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How to fight identity theft?
Minimize the risk. Be careful about sharing personal information or letting it circulate freely.

When you are asked to provide personal information, ask how it will be used, why it is needed, who will be sharing it and how it will be safeguarded.

Give out no more than the minimum, and carry the least possible with you.

Be particularly careful about your SIN; it is an important key to your identity, especially in credit reports and computer databases.

Don't give your credit card number on the telephone, by electronic mail, or to a voice mailbox, unless you know the person with whom you're communicating or you initiated the communication yourself, and you know that the communication channel is secure.

Take advantage of technologies that enhance your security and privacy when you use the Internet, such as digital signatures, data encryption, and "anonymizing" services.

Pay attention to your billing cycle. If credit card or utility bills fail to arrive, contact the companies to ensure that they have not been illicitly redirected.

Notify creditors immediately if your identification or credit cards are lost or stolen.

Access your credit report from a credit reporting agency once a year to ensure it's accurate and doesn't include debts or activities you haven't authorized or incurred.

Ask that your accounts require passwords before any inquiries or changes can be made, whenever possible.

Choose difficult passwords – not your mother's maiden name.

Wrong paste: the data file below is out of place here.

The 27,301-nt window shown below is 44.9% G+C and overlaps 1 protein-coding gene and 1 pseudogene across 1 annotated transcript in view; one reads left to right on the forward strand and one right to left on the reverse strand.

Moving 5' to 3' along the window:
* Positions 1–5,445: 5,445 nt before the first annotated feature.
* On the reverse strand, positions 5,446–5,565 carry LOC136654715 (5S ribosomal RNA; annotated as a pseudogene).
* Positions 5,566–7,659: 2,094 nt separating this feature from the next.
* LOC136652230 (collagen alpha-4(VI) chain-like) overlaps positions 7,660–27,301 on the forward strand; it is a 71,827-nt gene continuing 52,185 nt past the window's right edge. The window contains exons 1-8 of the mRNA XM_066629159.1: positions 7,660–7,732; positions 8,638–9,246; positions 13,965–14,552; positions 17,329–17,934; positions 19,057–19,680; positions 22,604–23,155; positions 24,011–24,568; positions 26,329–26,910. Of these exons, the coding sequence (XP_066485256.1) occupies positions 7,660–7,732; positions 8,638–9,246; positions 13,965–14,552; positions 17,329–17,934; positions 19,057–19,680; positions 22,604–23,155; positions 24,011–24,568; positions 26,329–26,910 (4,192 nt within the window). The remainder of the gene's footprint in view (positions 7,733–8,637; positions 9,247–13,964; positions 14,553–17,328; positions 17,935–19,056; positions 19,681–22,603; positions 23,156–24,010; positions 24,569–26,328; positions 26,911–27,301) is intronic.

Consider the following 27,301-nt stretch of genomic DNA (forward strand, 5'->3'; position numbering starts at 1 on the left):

Memorise them, change them often. Don't write them down and leave them in your wallet, or some equally obvious place.

Key in personal identification numbers privately when you use direct purchase terminals, bank machines, or telephones.

Find out if your cardholder agreement offers protection from credit card fraud; you may be able to avoid taking on the identity thief's debts.

Be careful what you throw out. Burn or shred personal financial information such as statements, credit card offers, receipts, insurance forms, etc. Insist that businesses you deal with do the same.
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How Can I Improve my Credit Score?
1. Pay off any old, collection account or delinquent debt.
2. Only open and keep accounts that you need... don't race to put 20 credit cards in your pocket.
3. Don't apply for every credit card that comes in the mail or via email. The more "HARD INQUIRIES" on your report the lower your score.
4. Pay off credit cards and other revolving lines of credit every month if possible.
5. Always pay EVERY bill on time, even if it means sending in less (but at least the minimum amount). If you can't pay your bill on time, call the company and let them know.
6. Read carefully any application for credit, considering the APR, late and other fees, annual or monthly fees, and Grace period (if applicable).
7. Shop around for the best credit possible.
8. Run a credit check on your own credit profile and dispute all incorect information.

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